It can be a little frustrating, and somewhat confusing, if you suffer with back pain and it comes and goes for no apparent reason. So why does this happen? Is there an explanation?
We need to look at the nervous system to understand why this might be so, as on the face of it there may not appear to be much wrong, at first glance very often.
The term central sensitisationhelps us to explain this.
Central sensitisation is where the body becomes hyper sensitive because of the information the nervous system is receiving.
This information could be from a toothache, a headache, a sore toe or even bloating having eaten something.
If you think about the nervous system as a bucket and it’s constantly receiving information from every aspect of your being about current status, postures, digestion, mood and hormonal balance.
If there is a negative input to the nervous system, for example poor posture causing stress to the lower back, it will add this to the bucket. You’ll get an impulse back from the nervous system that hopefully you respond to, you improve your sitting position and the bucket is empty again.
This one input doesn’t fill the bucket up – nowhere near.
However, if there are multiple low-level stressors happening all over the body constantly, the bucket can get quite full.
An example might be: a disagreement with a loved one, a little bit of pressure from a superior to get a piece of work finished, a poor night’s sleep due to noise outside, sitting badly for a short time in a badly-fitted chair, poor technique in a few of the exercises in your gym programme and something you ate that doesn’t quite agree with you and gave you bloating and gas.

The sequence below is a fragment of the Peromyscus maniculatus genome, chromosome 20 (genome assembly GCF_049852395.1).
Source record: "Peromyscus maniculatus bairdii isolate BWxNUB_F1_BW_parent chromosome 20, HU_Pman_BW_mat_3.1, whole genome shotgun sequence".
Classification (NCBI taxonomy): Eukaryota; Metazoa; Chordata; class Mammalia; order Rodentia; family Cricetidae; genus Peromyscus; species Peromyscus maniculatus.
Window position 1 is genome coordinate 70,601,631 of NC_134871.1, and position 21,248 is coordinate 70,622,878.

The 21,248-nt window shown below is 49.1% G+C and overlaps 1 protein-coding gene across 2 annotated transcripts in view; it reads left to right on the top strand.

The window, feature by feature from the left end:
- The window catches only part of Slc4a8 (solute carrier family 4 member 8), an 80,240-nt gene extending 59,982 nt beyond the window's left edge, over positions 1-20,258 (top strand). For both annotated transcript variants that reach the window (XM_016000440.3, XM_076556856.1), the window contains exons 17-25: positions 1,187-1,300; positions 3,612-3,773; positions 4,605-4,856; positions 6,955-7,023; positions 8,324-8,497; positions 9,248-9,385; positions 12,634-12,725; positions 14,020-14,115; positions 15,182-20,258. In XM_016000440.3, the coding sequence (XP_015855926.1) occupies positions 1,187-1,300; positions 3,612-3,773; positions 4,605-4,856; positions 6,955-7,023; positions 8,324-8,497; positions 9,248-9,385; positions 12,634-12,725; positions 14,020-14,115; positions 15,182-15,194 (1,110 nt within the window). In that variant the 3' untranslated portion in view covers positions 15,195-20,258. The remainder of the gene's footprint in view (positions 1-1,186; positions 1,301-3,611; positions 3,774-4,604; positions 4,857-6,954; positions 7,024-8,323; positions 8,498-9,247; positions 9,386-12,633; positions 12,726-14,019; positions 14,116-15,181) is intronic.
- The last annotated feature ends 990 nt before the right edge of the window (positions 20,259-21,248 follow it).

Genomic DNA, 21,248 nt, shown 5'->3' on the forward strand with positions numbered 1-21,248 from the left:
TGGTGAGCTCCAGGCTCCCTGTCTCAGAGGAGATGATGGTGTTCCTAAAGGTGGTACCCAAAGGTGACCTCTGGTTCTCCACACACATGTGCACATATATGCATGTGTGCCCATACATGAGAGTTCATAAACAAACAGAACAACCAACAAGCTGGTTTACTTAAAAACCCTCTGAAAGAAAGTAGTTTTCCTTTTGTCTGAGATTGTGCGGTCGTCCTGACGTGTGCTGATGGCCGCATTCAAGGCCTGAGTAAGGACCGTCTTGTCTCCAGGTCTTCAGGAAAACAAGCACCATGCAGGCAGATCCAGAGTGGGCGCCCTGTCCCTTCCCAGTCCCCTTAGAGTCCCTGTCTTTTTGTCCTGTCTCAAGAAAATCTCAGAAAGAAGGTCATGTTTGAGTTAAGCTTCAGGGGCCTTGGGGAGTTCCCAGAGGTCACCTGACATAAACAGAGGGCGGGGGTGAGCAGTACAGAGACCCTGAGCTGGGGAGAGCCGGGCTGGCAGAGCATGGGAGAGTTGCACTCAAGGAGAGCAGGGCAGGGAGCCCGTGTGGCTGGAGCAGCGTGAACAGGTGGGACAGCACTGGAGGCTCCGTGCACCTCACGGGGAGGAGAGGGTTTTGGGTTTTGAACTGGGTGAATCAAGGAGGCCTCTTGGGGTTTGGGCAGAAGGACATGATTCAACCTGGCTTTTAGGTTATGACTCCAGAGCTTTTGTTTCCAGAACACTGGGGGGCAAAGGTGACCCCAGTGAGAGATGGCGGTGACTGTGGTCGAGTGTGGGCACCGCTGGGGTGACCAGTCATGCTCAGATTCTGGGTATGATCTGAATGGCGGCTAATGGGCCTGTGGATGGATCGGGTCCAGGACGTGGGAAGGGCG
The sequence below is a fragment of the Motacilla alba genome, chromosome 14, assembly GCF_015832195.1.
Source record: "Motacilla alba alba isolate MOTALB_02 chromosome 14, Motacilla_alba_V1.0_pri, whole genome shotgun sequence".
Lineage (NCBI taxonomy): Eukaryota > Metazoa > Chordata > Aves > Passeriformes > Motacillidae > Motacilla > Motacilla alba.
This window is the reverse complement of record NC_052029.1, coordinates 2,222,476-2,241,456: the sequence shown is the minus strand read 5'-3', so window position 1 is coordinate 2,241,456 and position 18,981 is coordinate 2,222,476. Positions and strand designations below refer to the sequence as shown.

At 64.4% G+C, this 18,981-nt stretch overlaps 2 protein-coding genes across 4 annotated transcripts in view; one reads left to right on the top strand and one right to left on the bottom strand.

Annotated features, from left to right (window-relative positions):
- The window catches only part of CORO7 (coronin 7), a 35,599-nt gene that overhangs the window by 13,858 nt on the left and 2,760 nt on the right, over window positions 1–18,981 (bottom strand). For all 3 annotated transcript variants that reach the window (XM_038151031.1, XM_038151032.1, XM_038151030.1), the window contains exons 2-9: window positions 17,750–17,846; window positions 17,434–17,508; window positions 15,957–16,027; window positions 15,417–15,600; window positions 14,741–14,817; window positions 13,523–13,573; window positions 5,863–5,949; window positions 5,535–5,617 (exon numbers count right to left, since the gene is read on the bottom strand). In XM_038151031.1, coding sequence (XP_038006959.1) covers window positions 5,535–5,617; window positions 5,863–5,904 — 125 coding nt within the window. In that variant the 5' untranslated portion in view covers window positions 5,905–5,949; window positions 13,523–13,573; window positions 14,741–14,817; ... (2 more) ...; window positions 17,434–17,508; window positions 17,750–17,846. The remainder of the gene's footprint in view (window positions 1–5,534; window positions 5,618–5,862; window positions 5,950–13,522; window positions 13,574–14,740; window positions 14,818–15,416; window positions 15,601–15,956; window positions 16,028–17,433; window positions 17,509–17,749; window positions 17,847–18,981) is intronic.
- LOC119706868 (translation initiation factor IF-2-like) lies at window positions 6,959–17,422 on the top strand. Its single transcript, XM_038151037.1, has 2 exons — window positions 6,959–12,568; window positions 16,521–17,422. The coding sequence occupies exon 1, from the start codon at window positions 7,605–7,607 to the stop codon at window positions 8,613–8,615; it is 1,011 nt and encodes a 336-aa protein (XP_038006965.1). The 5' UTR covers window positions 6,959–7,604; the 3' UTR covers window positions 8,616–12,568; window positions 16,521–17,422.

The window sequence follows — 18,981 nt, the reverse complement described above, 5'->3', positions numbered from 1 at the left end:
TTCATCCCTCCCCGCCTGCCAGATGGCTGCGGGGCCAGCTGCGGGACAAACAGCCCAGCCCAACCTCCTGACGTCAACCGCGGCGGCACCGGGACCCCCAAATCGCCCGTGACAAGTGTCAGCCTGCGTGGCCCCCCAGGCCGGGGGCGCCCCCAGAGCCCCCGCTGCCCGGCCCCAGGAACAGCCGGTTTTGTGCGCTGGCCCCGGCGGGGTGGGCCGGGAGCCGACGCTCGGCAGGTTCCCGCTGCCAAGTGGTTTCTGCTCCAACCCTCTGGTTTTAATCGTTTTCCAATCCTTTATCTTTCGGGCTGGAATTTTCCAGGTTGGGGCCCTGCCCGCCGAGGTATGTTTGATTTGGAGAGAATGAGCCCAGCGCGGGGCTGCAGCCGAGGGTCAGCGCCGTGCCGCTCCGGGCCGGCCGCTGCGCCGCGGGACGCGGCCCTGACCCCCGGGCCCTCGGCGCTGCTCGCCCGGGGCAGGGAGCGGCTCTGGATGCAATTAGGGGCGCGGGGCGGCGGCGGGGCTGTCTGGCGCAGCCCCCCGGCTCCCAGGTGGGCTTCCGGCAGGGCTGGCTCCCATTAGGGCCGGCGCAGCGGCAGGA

Not one of these things might register for you at first and may be brushed off as a minor inconvenience, but add them all together and the bucket that is collecting all this stress gets full.
Once it’s full it will start to dissipate the stress through areas of the body most easily able to manage it.
At this point, a mild lower back ache starts and you’re not really sure why.
Perhaps it’s some of the exercise you did at the gym, but you can’t pinpoint which one? Perhaps there is something more serious wrong?
What very often happens in such cases is the person gets some treatment, it sort of helps and things carry on as normal. There is perhaps a little bit of a flare up again and treatment is needed once again.
This will usually carry on until the person takes some time off on holiday or simply a long weekend where they really wind down and relax.
Guess what? The pain seems to disappear, or if it’s really quite significant pain it gets noticeably better.
Therefore when looking at lower back pain, or any pain for that matter, it’s a holistic process.
One of the reasons why we look at posture and biomechanics, organ health, diet and previous stressful life events is to understand what is already filling up your stress bucket and what needs to be acted upon to take stress out, or not add any more in, at the very least.
Simply treating the spot that hurts will likely only ever result in short term, quite frustrating results.
The body is a complex system of systems that all interact 24/7.
However when we build health instead of trying to rectify problems we build a platform which the nervous system and all other systems of the body can operate most affectively from, reducing the need to fill the “stress bucket.”
This is why we developed our 5R Vitality Test, to understand whether your stress is of a mental/emotional nature, lifestyle-related, postural, movement or hormonal. Or whether there is a little bit of stress in all of them.
If you want to take the test you can do so here to find out your score and see how full your bucket of stress already is – https://bit.ly/2MFdaDK